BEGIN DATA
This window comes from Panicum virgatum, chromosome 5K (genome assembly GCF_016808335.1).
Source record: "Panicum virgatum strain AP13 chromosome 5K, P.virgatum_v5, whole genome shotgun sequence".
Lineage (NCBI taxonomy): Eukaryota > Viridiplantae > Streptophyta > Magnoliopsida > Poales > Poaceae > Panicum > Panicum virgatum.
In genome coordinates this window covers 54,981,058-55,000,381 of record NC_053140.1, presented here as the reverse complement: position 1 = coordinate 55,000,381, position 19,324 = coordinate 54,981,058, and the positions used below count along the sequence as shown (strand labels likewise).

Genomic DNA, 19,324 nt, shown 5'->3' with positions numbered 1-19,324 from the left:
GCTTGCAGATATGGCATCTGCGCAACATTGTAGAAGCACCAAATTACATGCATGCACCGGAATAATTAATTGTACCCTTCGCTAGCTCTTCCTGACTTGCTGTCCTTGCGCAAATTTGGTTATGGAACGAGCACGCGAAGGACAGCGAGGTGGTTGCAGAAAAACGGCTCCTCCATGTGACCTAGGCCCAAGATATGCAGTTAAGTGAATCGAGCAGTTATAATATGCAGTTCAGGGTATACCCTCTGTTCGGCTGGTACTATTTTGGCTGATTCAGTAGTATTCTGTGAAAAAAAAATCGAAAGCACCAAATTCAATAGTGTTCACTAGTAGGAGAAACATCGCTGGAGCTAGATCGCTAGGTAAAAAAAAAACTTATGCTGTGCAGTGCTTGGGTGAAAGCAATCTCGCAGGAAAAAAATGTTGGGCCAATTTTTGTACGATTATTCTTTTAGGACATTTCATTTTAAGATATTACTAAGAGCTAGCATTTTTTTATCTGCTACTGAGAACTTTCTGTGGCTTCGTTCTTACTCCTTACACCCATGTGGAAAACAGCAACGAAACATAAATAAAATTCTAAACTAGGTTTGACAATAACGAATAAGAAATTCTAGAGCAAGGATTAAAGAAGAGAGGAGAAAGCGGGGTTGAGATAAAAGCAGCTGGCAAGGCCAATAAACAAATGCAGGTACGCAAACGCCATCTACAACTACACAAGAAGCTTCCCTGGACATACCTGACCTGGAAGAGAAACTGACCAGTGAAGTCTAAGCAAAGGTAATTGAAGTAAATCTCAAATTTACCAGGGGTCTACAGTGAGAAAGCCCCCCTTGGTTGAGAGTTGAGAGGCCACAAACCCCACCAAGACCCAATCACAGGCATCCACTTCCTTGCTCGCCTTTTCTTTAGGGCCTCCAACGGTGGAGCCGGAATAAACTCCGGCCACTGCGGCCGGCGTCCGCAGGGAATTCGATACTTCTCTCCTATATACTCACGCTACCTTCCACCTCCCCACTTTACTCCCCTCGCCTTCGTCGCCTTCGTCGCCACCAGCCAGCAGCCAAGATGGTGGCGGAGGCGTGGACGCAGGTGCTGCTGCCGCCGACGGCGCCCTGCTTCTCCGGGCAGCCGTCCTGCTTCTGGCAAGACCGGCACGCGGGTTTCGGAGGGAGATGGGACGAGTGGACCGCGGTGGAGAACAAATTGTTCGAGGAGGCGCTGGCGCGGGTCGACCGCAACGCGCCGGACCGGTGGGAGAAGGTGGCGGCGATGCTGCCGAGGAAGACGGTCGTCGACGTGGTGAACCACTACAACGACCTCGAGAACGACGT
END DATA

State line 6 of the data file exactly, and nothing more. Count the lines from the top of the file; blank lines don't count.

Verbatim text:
GCTTGCAGATATGGCATCTGCGCAACATTGTAGAAGCACCAAATTACATGCATGCACCGGAATAATTAATTGTACCCTTCGCTAGCTCTTCCTGACTTGCTGTCCTTGCGCAAATTTGGTTATGGAACGAGCACGCGAAGGACAGCGAGGTGGTTGCAGAAAAACGGCTCCTCCATGTGACCTAGGCCCAAGATATGCAGTTAAGTGAATCGAGCAGTTATAATATGCAGTTCAGGGTATACCCTCTGTTCGGCTGGTACTATTTTGGCTGATTCAGTAGTATTCTGTGAAAAAAAAATCGAAAGCACCAAATTCAATAGTGTTCACTAGTAGGAGAAACATCGCTGGAGCTAGATCGCTAGGTAAAAAAAAAACTTATGCTGTGCAGTGCTTGGGTGAAAGCAATCTCGCAGGAAAAAAATGTTGGGCCAATTTTTGTACGATTATTCTTTTAGGACATTTCATTTTAAGATATTACTAAGAGCTAGCATTTTTTTATCTGCTACTGAGAACTTTCTGTGGCTTCGTTCTTACTCCTTACACCCATGTGGAAAACAGCAACGAAACATAAATAAAATTCTAAACTAGGTTTGACAATAACGAATAAGAAATTCTAGAGCAAGGATTAAAGAAGAGAGGAGAAAGCGGGGTTGAGATAAAAGCAGCTGGCAAGGCCAATAAACAAATGCAGGTACGCAAACGCCATCTACAACTACACAAGAAGCTTCCCTGGACATACCTGACCTGGAAGAGAAACTGACCAGTGAAGTCTAAGCAAAGGTAATTGAAGTAAATCTCAAATTTACCAGGGGTCTACAGTGAGAAAGCCCCCCTTGGTTGAGAGTTGAGAGGCCACAAACCCCACCAAGACCCAATCACAGGCATCCACTTCCTTGCTCGCCTTTTCTTTAGGGCCTCCAACGGTGGAGCCGGAATAAACTCCGGCCACTGCGGCCGGCGTCCGCAGGGAATTCGATACTTCTCTCCTATATACTCACGCTACCTTCCACCTCCCCACTTTACTCCCCTCGCCTTCGTCGCCTTCGTCGCCACCAGCCAGCAGCCAAGATGGTGGCGGAGGCGTGGACGCAGGTGCTGCTGCCGCCGACGGCGCCCTGCTTCTCCGGGCAGCCGTCCTGCTTCTGGCAAGACCGGCACGCGGGTTTCGGAGGGAGATGGGACGAGTGGACCGCGGTGGAGAACAAATTGTTCGAGGAGGCGCTGGCGCGGGTCGACCGCAACGCGCCGGACCGGTGGGAGAAGGTGGCGGCGATGCTGCCGAGGAAGACGGTCGTCGACGTGGTGAACCACTACAACGACCTCGAGAACGACGT